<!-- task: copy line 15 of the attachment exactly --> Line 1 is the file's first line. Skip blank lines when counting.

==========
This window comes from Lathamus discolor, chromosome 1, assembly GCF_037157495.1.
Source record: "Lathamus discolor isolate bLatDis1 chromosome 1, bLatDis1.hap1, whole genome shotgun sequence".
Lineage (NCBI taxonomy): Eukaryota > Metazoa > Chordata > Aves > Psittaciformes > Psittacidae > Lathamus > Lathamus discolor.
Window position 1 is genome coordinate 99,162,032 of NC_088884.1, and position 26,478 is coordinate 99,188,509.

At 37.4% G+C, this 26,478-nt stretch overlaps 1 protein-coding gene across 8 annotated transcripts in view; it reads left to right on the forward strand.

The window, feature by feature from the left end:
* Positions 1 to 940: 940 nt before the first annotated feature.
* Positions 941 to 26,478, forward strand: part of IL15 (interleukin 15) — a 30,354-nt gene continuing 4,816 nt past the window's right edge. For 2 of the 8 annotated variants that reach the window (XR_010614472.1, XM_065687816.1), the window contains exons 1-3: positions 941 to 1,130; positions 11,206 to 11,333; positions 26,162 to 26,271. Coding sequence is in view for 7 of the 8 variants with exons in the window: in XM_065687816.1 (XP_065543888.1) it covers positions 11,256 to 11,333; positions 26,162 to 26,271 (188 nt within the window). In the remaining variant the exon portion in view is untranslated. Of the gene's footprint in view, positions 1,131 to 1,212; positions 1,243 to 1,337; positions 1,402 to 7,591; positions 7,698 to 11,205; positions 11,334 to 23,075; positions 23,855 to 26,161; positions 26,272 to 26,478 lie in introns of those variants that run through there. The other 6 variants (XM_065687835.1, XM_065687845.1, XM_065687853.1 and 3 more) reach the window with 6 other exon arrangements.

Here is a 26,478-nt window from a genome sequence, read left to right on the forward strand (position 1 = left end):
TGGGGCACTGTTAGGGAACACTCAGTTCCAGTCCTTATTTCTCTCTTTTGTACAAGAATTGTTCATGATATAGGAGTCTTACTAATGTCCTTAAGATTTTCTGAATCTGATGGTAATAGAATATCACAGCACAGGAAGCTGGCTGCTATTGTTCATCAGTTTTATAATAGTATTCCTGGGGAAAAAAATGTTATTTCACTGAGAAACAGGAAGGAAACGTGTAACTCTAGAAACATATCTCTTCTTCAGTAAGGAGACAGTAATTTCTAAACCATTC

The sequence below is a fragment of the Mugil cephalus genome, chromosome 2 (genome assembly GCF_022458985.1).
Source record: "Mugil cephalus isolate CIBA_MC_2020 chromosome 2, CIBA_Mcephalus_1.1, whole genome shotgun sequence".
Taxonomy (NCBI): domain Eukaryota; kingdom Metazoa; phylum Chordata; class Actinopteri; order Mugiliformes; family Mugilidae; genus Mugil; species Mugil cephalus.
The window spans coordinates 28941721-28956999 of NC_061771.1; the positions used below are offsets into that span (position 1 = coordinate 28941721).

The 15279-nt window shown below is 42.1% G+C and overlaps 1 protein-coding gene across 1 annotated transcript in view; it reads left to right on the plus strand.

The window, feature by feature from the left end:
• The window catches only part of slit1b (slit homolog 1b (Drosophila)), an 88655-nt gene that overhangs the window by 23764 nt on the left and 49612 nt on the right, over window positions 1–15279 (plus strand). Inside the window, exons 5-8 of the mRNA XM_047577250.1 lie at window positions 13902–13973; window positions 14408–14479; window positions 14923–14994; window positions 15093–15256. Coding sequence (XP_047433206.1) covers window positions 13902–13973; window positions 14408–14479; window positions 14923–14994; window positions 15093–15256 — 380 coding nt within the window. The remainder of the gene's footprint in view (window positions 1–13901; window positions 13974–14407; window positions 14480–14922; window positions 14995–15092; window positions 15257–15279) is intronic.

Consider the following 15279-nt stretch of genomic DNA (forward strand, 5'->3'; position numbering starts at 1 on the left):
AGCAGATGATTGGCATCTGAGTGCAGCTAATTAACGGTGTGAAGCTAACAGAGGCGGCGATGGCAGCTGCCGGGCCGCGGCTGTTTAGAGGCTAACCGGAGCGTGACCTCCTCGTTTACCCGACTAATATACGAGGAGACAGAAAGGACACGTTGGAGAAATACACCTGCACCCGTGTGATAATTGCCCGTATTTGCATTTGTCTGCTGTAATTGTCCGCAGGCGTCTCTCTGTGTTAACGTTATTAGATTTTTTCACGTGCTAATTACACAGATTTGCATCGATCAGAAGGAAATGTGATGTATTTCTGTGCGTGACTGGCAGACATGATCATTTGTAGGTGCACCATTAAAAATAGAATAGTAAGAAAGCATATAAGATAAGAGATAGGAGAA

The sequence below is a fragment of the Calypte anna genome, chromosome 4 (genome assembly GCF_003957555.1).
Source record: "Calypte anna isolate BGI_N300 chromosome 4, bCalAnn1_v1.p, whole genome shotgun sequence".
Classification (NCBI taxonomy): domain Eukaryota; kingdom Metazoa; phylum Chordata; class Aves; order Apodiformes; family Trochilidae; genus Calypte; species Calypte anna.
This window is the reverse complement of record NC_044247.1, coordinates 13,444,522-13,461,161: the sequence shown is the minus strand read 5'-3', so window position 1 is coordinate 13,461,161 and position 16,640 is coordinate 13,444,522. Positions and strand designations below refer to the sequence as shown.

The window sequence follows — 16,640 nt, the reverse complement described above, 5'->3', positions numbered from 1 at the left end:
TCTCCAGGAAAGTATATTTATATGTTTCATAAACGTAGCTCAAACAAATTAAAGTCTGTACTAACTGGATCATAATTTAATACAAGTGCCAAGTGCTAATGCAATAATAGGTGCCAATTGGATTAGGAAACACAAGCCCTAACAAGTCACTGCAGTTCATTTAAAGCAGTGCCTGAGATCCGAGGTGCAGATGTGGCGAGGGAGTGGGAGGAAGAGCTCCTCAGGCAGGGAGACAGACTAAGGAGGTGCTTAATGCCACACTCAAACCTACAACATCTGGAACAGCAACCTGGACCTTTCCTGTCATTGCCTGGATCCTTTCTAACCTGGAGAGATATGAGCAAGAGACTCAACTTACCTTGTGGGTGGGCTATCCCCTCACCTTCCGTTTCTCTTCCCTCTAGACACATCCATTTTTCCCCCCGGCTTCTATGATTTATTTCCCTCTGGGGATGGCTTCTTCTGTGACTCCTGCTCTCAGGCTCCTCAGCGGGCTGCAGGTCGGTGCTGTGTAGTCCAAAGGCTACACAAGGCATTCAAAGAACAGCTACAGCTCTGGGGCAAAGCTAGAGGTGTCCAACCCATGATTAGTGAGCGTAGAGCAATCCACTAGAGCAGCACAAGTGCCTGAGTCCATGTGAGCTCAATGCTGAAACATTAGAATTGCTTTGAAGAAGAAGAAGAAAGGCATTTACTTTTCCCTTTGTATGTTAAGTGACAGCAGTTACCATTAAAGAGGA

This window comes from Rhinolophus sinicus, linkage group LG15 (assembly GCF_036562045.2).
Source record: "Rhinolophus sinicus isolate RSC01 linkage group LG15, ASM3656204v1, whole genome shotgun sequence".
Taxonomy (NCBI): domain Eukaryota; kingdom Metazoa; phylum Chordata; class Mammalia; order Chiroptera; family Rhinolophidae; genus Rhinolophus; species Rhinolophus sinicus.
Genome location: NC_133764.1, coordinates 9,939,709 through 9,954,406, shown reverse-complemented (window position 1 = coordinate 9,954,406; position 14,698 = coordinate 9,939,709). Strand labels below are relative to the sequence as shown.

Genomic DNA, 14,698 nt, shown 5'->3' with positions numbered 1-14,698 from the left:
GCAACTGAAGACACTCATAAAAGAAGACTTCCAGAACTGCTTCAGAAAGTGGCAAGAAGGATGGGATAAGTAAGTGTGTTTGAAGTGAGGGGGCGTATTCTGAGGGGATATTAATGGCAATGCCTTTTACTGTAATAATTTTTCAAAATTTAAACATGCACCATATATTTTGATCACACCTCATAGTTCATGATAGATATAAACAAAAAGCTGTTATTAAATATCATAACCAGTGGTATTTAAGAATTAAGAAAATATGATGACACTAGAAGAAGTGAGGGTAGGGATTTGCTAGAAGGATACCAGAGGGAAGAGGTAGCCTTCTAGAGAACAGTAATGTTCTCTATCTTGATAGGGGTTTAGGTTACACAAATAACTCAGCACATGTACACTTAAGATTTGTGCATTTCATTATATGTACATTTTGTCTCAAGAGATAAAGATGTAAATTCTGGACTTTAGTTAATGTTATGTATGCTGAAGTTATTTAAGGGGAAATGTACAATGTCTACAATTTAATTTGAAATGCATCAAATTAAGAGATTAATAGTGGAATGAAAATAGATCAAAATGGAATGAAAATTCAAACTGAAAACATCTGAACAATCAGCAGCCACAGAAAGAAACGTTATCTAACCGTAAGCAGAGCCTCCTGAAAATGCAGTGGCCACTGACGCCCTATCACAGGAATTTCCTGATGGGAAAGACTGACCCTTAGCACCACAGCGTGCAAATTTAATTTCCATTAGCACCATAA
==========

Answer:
The 15279-nt window shown below is 42.1% G+C and overlaps 1 protein-coding gene across 1 annotated transcript in view; it reads left to right on the plus strand.